Track Racing

Two things separate track racing from other types of bicycle racing:

  • The venue in which the races take place

  • The type of bicycle that one must ride.

The venue:

Track races occur in velodromes, which are banked oval tracks ranging from 166 meters to 400 meters in length. Shorter tracks require more aggressive banking in the corners, which can range from 45 degrees on very short tracks to 12 degrees on long tracks. Velodromes can be indoors or outdoors, and the racing surface can be wood or concrete.

The bike:

Racers ride track bicycles, which have a single, fixed gear, which lacks the ability to coast. When the rear wheel rotates, the pedals rotate in the same direction. By resisting the rotation of the pedals, a rider can slow down and stop. These bikes don’t have brakes, either, because the riders can slow down through resistance and because the track is closed and banked. While this might seem dangerous, these track bicycles are actually built this way for safety reasons. Without the ability to make sudden stops or change gears, all changes in speed are relatively gradual. This keeps races predictable and prevents crashes.

Track racing:

Track racing is one of the fastest and most intense cycling disciplines. While there are opportunities for individual timed efforts on the track, the vast majority of racing available to new riders is "mass start" racing, where riders compete against a field of other riders. There are dozens of different races (see glossary), ranging from the simple chariot race (where racers try to be first across the line after one lap) to the complex points race (where riders try to accumulate points by being first across the finish line in a number of predetermined laps during the race). Strategy and tactics play are key to determine who is successful at track racing.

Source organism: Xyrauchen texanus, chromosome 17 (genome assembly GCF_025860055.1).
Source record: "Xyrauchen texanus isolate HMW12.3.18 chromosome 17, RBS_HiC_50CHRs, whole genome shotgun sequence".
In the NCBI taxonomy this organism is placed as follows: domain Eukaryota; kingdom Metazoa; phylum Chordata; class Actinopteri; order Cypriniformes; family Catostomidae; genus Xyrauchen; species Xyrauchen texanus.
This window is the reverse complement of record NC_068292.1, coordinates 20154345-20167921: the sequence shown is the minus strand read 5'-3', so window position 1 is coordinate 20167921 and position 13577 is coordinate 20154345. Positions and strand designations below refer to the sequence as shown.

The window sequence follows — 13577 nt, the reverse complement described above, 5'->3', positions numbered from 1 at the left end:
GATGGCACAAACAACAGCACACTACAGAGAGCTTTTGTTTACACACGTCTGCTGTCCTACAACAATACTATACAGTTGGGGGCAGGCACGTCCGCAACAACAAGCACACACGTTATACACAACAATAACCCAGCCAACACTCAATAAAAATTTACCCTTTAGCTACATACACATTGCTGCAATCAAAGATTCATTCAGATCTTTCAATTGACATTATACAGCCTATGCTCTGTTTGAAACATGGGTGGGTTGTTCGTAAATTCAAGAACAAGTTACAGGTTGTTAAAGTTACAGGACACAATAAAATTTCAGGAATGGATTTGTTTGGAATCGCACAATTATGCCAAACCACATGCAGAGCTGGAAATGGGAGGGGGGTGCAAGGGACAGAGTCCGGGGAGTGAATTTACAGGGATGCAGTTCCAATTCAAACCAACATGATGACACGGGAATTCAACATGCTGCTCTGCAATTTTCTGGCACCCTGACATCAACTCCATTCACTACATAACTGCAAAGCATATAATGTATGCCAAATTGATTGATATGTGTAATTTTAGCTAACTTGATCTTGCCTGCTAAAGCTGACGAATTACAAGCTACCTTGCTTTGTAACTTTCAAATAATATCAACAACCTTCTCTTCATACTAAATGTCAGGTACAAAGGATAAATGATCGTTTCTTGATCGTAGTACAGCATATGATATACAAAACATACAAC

How to participate:

The Ed Rudolph Velodrome in Northbrook, Ill., is the closest velodrome. This facility is a longer, 382-meter outdoor, concrete velodrome. Practice sessions led by licensed coaches occur on Monday and Tuesday nights, and entry-level (Category 5) racing happens on Friday nights. New racers must complete ten track experiences to upgrade to Category 4 races, which happen on Thursday nights. The Monday and Tuesday practice sessions and Friday night races qualify as experiences, but five of the ten experiences must be races.

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